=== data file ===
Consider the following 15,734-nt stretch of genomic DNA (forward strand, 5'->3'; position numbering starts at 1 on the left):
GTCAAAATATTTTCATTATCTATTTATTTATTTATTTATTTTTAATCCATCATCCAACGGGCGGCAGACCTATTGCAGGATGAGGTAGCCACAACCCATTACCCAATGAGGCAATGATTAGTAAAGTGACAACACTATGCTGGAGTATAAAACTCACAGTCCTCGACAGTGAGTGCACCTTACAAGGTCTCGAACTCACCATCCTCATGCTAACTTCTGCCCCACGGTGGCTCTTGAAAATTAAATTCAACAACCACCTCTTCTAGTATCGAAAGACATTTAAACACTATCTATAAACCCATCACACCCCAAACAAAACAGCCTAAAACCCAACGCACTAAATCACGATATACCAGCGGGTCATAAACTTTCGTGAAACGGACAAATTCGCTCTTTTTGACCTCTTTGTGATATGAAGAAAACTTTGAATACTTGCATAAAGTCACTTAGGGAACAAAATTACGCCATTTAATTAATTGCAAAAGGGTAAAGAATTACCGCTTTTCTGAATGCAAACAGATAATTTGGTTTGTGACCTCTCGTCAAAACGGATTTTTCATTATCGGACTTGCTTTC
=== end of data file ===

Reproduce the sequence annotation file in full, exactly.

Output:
Consider the following 15,734-nt stretch of genomic DNA (forward strand, 5'->3'; position numbering starts at 1 on the left):
GTCAAAATATTTTCATTATCTATTTATTTATTTATTTATTTTTAATCCATCATCCAACGGGCGGCAGACCTATTGCAGGATGAGGTAGCCACAACCCATTACCCAATGAGGCAATGATTAGTAAAGTGACAACACTATGCTGGAGTATAAAACTCACAGTCCTCGACAGTGAGTGCACCTTACAAGGTCTCGAACTCACCATCCTCATGCTAACTTCTGCCCCACGGTGGCTCTTGAAAATTAAATTCAACAACCACCTCTTCTAGTATCGAAAGACATTTAAACACTATCTATAAACCCATCACACCCCAAACAAAACAGCCTAAAACCCAACGCACTAAATCACGATATACCAGCGGGTCATAAACTTTCGTGAAACGGACAAATTCGCTCTTTTTGACCTCTTTGTGATATGAAGAAAACTTTGAATACTTGCATAAAGTCACTTAGGGAACAAAATTACGCCATTTAATTAATTGCAAAAGGGTAAAGAATTACCGCTTTTCTGAATGCAAACAGATAATTTGGTTTGTGACCTCTCGTCAAAACGGATTTTTCATTATCGGACTTGCTTTC